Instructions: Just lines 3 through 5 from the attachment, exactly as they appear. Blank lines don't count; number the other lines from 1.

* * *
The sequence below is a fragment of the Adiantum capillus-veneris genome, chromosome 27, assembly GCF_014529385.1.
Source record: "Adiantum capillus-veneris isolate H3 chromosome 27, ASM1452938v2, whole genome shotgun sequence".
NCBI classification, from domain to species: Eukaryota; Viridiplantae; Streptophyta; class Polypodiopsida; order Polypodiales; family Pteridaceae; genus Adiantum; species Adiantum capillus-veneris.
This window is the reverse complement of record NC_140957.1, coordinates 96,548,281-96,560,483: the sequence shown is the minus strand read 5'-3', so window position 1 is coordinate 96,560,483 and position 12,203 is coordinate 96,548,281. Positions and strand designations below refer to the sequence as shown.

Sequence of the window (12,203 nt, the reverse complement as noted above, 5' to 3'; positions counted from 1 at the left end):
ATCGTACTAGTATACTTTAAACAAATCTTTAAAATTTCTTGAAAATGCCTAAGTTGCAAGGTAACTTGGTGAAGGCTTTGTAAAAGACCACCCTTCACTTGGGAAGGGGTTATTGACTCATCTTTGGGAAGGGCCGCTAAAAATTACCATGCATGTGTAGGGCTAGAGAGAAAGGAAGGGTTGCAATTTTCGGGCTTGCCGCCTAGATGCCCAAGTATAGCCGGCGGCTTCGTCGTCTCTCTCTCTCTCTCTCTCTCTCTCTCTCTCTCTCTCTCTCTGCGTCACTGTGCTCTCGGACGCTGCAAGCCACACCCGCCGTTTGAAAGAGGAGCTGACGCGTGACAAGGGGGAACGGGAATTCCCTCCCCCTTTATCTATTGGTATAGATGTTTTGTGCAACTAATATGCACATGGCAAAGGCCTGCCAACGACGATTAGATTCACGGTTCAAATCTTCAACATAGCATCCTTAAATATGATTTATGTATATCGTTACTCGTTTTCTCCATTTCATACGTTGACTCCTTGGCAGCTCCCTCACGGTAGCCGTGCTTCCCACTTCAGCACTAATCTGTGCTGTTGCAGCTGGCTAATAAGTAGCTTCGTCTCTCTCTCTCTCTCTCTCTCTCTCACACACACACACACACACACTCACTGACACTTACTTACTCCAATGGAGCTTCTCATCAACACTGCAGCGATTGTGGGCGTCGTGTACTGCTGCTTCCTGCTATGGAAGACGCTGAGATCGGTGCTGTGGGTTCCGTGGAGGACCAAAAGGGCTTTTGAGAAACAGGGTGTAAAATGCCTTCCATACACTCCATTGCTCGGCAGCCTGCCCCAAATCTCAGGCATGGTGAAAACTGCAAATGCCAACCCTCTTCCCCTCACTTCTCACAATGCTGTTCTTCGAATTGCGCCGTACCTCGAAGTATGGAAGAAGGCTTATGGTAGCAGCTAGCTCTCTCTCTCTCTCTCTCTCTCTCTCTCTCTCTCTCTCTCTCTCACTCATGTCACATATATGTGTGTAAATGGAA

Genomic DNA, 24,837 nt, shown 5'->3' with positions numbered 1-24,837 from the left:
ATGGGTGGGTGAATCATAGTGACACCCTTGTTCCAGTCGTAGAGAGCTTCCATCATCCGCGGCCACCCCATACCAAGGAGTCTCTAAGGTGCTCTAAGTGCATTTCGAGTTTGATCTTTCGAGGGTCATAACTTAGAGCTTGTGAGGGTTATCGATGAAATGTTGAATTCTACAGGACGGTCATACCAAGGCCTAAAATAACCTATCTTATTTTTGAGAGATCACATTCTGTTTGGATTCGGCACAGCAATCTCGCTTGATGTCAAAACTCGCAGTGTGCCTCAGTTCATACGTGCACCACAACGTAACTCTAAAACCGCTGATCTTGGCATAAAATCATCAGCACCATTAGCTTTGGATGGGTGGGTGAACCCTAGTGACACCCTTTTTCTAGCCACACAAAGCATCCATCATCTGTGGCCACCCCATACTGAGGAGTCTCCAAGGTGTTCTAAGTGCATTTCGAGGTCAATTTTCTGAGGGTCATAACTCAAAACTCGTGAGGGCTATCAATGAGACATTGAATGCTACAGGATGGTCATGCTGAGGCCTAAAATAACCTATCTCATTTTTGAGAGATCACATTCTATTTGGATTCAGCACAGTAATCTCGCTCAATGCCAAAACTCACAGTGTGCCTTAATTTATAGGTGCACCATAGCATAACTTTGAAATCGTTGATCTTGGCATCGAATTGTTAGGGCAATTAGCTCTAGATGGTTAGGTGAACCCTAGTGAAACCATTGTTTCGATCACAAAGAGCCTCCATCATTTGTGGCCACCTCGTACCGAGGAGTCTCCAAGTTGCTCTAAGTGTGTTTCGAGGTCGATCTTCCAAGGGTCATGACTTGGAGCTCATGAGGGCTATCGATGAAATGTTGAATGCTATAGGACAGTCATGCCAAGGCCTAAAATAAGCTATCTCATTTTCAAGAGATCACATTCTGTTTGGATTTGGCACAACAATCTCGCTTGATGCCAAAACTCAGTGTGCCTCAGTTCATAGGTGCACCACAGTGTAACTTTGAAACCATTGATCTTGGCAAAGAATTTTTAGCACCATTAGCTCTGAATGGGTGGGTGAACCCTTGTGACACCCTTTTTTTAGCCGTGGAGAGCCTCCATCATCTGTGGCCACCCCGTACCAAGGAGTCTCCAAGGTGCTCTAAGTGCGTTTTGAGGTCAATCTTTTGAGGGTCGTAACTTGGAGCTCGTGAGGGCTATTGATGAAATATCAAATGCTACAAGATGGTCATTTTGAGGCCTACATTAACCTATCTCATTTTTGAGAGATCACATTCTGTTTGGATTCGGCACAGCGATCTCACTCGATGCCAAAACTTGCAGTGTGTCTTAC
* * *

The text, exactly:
NCBI classification, from domain to species: Eukaryota; Viridiplantae; Streptophyta; class Polypodiopsida; order Polypodiales; family Pteridaceae; genus Adiantum; species Adiantum capillus-veneris.
This window is the reverse complement of record NC_140957.1, coordinates 96,548,281-96,560,483: the sequence shown is the minus strand read 5'-3', so window position 1 is coordinate 96,560,483 and position 12,203 is coordinate 96,548,281. Positions and strand designations below refer to the sequence as shown.

Sequence of the window (12,203 nt, the reverse complement as noted above, 5' to 3'; positions counted from 1 at the left end):